I used the expanded shapes to create two different kinds of templates, to see which I liked better.  I actually did find advantages and disadvantages to both types, and often swapped back and forth!

Template style 1 is on the right, style 2 is on the left!
Template style 1 is on the right, style 2 is on the left!
Cute framed Mermaid!
Cute framed Mermaid!

Template 1: Created with 1/8″ clear acrylic.  It’s a solid piece, with a deep vector line showing the dimensions of your finished EPP.

Pros:

  • Because of the full coverage, it flattened slightly wrinkly fabric in the center as well as around the edges.  
  • Smoothly ran across the fabric when I was looking for the perfect cut
  • The clear acrylic allowed me to see the edges of what I was cutting as well as the desired image.  Fussy cutting can waste a lot of fabric, and sometimes the perfect images is closer the 3/8″ from the edge.  3/8″ is pretty generous, and in dire need, you can short it a little.  Visually deciding what was enough to sew helped me waste less fabric!
  • Some artists actually use the acrylic to trace the outline of the desired image in the center with a removable marker, allowing them more reference points to align to for even more perfect fussy cuts!
  • Easier to put the 52 Lasers logo on it (which of course has nothing to do with functionality!)

Cons:

  • Clear edges could be a little distracting, especially with busy or loud patterns
  • Easy to lose!  It’s clear so it blends in with everything.
The template frames the spider cross stitch done by Rebecca of Hugs are Fun perfectly!
The template frames the spider cross stitch done by Rebecca of Hugs are Fun perfectly!

Template 2: Created with 1/8″ opaque white acrylic, and is just the area encompassed by the stroke.  The center is cut out, like a low-tech view finder.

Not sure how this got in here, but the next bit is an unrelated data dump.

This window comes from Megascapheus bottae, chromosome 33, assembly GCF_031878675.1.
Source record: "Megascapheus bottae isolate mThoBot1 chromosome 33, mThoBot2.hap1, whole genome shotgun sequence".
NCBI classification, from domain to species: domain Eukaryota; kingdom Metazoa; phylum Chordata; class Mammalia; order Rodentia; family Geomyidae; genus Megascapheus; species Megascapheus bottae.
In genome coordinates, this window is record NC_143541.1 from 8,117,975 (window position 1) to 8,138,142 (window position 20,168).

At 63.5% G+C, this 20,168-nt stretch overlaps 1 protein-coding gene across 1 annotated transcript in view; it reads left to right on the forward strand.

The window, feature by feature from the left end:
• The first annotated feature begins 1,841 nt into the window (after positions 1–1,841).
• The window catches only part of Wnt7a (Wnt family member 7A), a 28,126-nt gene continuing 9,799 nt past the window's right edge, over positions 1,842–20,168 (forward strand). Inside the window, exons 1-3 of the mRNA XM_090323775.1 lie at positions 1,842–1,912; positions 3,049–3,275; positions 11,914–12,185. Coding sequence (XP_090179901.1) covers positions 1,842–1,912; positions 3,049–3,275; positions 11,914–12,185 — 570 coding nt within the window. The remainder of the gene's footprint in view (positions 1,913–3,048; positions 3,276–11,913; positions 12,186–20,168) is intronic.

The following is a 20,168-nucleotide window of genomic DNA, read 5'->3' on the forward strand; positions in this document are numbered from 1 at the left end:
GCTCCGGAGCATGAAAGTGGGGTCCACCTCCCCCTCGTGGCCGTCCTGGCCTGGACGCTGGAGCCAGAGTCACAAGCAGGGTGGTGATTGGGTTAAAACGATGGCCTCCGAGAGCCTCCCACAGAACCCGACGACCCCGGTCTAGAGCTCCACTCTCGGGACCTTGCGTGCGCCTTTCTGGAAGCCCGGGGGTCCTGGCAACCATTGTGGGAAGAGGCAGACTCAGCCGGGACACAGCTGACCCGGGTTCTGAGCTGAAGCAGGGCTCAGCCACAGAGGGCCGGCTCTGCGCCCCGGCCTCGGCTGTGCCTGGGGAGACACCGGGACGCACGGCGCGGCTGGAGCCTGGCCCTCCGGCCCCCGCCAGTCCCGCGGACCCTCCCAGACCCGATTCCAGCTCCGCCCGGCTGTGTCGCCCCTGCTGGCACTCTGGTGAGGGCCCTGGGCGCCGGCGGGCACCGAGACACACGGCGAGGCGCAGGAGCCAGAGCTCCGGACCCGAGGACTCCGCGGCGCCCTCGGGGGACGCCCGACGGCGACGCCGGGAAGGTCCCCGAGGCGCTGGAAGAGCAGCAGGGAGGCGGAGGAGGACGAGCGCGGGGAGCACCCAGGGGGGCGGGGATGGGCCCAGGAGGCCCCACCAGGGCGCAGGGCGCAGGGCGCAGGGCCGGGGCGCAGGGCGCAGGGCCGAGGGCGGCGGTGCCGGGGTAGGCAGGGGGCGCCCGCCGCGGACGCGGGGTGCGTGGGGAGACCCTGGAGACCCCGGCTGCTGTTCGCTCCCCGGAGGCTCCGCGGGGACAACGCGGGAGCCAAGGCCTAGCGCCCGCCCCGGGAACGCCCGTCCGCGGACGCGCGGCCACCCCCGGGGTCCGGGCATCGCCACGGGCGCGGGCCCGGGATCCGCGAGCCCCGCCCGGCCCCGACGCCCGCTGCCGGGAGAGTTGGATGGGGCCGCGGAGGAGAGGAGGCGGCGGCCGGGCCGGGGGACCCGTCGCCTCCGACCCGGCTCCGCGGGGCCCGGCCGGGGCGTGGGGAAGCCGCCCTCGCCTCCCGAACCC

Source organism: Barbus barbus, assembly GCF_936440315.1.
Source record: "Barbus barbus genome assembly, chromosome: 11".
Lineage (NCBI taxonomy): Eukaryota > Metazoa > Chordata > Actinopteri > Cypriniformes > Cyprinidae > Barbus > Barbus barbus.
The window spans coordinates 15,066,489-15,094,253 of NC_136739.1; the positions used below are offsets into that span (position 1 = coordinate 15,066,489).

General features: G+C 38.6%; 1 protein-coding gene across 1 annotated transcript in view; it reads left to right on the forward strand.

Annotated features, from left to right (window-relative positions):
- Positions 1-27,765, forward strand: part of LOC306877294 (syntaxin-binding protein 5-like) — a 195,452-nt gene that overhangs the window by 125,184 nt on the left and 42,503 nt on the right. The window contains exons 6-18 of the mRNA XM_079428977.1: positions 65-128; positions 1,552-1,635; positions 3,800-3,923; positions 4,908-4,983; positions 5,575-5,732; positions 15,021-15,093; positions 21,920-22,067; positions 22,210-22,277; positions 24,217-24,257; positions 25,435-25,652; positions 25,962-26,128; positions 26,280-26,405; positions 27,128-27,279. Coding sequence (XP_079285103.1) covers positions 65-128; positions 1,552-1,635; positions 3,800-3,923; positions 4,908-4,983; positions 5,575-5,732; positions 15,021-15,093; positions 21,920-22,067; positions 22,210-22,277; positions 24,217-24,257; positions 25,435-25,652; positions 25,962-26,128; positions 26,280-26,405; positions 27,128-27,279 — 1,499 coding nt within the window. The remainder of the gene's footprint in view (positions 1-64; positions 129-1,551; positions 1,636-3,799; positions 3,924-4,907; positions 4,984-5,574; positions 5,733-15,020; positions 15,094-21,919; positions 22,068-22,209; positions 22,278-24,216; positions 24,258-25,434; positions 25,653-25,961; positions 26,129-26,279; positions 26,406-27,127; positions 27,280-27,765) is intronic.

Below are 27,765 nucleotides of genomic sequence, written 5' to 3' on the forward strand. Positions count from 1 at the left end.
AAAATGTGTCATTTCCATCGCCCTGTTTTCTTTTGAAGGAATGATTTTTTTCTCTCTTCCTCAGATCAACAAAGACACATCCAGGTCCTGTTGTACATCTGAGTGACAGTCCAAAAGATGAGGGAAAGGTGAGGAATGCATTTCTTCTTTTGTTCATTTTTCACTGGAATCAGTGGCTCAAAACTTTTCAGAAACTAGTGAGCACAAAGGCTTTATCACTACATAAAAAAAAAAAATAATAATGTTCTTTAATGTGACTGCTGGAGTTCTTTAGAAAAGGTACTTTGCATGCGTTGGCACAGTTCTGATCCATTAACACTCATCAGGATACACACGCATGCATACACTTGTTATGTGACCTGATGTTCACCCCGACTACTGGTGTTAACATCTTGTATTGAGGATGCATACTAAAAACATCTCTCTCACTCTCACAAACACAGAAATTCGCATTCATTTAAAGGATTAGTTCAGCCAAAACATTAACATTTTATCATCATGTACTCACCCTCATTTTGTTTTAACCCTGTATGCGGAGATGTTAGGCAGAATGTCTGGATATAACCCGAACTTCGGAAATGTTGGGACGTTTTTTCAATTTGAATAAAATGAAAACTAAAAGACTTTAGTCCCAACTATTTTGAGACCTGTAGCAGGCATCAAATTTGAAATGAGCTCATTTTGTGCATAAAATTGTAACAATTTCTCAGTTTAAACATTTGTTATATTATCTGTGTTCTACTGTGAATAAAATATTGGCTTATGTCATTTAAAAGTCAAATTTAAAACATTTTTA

Pros:

  • Smoothly ran across the fabric when I was looking for the perfect cut
  • I preferred the opaque edges when finding the perfect cuts – it separated out the noise of the full fabric

Cons:

  • You couldn’t see the edges, and a couple times I got too close to a hole or wayward rotary cut for my fussy cut to work.

The full clear template is probably more versatile, and I would probably like it better with frosted or tinted edges – enough to still see though, but to set it off from the rest of the fabric better.  You wouldn’t believe how many times I simply set it down and lost it. I found I used the different template types in tandem, specially when I was trying to utilize every scrap.  I could see if a given space would fit two shapes or only one!

The laser is a versatile tool – you can make any shape template imaginable!  This really helps with the new EPP books that are breaking away from the hexagon stereotype, like the eagerly anticipated All Points Patchwork: English Paper Piecing beyond the Hexagon by Diane Gilleland, coming out in May! (Not an affiliate link, I just think the sneak peek looks great!)

Thanks again to Rebecca at Hugs are Fun for letting me raid her stash.  Of course, it’s her fault I’ve wandered down this EPP path in the first place! 🙂

This photo is very badly posed, as I was trying to photograph with my left and hold the rotary blade with my right.  Rotary blades are dangerous, kids, don't try this at home.

This photo is very badly posed, as I was trying to photograph with my left and hold the rotary blade with my right. Rotary blades are dangerous, kids, don’t try this at home.

cut-octagons

Clear 2 inch diamond template
Clear 2 inch diamond template

Edited 6/14/2015 – you can now find them in my supply shop, Beadeux, along with other laser cut goodies!